Friday, May 27, 2016

Mystery Insect


We have these in the inside and outside of our house. I always wondered what they were. I would sometimes watch the wormy guy doing his thing, crawling up the wall dragging his pod-house behind him. He would sometimes pop into his house from one end and pop out the other end! Whatda?  

This particular guy was in our bathroom the other day, and I finally grabbed my camera and took several pictures. I did a Google image search . . . did you know you can do that?  I think it's so cool. 

And now I know what Pod Guy is. He's a moth in its caterpillar/larva stage!!  Howzdat, hah?! The common name is Household Casebearer. The scientific name is Phereoeca uterella.


IMG_3335

I got the following info from here:

The case is constructed by the earliest larval stage (1st instar) before it hatches, and is enlarged by each successive instar. In constructing the case, the larva secretes silk to build an arch attached at both ends to the substrate. Very small particles of sand, soil, iron rust, insect droppings, arthropod remains, hairs and other fibers are added on the outside. The inside of the arch is lined exclusively by silk, and is gradually extended to form a tunnel, while the larva stays inside. The tunnel is closed beneath by the larva to form a tube free from the substrate, and open at both ends. After the first case is completed, the larva starts moving around, pulling its case behind. With each molt, the larva enlarges its case. Later cases are flattened and widest in the middle, allowing the larva to turn around inside. A fully developed larva has a case 8 to 14 mm long and 3 to 5 mm wide.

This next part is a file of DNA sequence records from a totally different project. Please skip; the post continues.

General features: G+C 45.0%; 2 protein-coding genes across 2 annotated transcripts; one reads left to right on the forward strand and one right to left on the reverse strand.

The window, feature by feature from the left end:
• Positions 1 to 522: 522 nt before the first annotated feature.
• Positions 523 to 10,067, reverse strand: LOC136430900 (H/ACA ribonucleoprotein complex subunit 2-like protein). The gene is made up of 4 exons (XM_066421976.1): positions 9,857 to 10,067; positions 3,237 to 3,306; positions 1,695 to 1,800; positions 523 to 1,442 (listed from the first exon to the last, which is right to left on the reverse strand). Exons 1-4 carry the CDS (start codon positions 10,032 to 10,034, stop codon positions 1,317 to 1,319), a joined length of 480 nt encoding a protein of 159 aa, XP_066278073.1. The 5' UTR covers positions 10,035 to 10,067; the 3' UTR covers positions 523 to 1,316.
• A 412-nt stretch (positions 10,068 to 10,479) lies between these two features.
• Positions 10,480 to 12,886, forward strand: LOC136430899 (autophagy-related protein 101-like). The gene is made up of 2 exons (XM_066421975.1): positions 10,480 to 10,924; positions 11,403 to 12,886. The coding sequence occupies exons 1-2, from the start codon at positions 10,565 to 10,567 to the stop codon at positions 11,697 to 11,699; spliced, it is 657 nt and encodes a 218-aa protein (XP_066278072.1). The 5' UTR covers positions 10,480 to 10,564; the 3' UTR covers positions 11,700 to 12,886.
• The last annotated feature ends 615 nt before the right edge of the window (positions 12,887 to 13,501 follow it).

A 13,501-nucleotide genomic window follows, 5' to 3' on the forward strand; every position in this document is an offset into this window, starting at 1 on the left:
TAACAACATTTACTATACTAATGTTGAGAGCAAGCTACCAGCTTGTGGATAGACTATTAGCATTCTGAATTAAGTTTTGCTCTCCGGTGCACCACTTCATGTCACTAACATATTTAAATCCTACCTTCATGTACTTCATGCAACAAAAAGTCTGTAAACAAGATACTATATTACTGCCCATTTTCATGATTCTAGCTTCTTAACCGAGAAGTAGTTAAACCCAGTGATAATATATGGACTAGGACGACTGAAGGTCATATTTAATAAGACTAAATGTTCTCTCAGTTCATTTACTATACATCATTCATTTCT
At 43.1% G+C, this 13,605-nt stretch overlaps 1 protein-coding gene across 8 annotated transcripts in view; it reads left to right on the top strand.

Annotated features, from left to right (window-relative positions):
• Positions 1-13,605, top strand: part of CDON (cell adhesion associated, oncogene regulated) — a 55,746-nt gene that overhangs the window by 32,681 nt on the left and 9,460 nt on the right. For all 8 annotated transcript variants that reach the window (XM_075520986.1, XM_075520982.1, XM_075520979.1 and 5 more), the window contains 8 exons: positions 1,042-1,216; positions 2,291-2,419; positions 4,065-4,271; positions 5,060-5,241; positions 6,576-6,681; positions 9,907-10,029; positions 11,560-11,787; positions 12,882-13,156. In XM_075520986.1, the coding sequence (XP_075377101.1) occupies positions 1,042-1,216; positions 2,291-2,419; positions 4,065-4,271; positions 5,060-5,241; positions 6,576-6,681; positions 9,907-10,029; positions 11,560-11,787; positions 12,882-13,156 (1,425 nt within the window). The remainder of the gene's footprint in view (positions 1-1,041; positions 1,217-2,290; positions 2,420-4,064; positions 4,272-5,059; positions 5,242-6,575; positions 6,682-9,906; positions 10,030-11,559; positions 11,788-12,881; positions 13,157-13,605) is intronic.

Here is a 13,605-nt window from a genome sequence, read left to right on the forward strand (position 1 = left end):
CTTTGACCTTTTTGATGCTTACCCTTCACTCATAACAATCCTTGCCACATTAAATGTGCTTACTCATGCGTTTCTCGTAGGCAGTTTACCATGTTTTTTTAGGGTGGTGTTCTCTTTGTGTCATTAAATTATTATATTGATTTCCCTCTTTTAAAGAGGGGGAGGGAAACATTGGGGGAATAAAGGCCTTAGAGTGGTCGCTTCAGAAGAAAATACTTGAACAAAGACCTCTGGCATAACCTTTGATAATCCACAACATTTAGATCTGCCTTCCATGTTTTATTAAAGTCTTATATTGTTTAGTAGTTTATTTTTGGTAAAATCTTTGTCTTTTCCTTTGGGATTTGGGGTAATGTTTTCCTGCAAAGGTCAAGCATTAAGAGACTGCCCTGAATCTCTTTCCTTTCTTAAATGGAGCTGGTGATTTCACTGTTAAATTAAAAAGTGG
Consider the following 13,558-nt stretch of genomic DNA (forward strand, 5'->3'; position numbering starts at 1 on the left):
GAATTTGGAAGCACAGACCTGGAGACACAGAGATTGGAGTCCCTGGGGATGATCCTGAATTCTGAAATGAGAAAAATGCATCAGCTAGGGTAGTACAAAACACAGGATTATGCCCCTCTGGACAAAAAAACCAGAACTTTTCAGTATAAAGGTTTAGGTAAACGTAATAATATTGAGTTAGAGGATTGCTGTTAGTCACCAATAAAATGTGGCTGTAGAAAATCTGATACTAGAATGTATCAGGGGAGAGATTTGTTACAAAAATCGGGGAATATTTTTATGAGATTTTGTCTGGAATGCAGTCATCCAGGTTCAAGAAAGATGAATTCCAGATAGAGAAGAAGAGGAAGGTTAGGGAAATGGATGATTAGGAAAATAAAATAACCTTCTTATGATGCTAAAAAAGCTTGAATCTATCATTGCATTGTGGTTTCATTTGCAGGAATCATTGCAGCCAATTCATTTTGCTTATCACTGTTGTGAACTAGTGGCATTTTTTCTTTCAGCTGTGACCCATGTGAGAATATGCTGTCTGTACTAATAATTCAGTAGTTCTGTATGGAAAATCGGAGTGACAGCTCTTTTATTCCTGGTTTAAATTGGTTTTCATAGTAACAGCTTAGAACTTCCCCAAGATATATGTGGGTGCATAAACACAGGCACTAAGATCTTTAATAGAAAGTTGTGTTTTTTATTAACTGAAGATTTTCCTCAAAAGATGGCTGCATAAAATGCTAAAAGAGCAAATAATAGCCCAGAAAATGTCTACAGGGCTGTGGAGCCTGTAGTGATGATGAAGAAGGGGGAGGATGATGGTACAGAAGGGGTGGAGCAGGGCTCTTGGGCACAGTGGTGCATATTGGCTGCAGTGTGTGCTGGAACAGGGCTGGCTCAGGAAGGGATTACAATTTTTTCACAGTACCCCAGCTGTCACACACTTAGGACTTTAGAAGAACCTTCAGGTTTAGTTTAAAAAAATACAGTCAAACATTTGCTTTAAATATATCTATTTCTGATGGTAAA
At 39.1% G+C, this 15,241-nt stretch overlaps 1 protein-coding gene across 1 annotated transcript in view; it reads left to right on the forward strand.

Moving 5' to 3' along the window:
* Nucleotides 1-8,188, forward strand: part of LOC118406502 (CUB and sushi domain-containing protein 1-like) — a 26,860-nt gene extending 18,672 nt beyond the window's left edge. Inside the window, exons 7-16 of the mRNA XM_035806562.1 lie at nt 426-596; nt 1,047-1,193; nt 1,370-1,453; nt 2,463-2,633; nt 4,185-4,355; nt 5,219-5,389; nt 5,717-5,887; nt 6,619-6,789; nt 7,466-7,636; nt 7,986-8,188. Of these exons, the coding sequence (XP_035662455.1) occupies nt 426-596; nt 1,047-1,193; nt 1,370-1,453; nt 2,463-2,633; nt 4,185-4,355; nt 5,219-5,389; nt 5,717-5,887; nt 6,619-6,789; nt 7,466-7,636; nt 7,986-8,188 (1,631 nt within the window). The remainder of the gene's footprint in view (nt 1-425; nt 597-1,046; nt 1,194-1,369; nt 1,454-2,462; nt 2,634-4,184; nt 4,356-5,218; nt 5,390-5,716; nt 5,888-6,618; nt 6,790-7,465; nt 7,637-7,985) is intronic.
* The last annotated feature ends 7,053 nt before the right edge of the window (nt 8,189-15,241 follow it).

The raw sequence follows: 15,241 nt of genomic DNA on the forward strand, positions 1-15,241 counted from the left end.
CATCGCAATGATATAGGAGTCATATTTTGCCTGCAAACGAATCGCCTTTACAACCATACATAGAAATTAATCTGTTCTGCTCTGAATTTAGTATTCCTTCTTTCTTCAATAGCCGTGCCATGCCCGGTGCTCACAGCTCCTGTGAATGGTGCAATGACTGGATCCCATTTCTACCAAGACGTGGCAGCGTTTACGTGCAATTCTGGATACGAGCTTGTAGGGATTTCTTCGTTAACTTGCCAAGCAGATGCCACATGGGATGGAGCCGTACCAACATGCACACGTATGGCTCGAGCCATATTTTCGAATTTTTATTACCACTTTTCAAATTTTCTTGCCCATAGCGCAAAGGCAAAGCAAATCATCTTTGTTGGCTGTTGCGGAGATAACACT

13 comments:

Lorna Nishimitsu said...

Oh, no. I love moths, and had no idea these were larvae, so I'd vacuum them up or pick them up with kleenex and dump them in the toilet. Bad me. Never again. I will gather them and put them outside from now on (like I do with geckos and spiders -- roaches and flies, no mercy).

Susan said...

Oh wow those things get sucked up by my vacuum!

K and S said...

yup you should get rid of it before it hatches into a moth

Kay said...

Yup, we got those too. At first I thought it was giant lizard poop. Art figured it was some kind of moth, but we didn't know what kind. Thank you for the info. Noooow we know.

Honolulu Aunty said...

Jalna, I know that you are such an animal lover but GET RID of IT! I used to have so many of those hanging things and I think they are bah humbug!

jalna said...

Hahahaha, Lorna . . . hard to be merciful with roaches and flies, yah!

Looks like rubbish yah, Susan.

Now I know why I got lotsa moths in my house, Kat.

Art is so smart, Kay!

Aunty, I'll throw them outside my house now, but outside already got lots too!!

Mark Shelby said...

Taste's like chicken? ; )

jalna said...

😆 Mark.

Leslie's pics said...

ewwwwwwwwwww. I wonder if we got these, I gotta show this to Randy

Anonymous said...

j: I have never seen those things and I've lived on Maui which had every kind of bug due to the sugar cane fields. I saw or had lots of those pale thorny cases that use to hang down everywhere but nevah see the actual bug. Not that I would ever want to either. -N

jalna said...

We have choke, Les.

I'm kinda surprised that you and Les haven't seen them because they're so common at my house.

DNakamaru said...

I always wondered what those things were. Thanks!

jalna said...

LOL, welcome, Dean!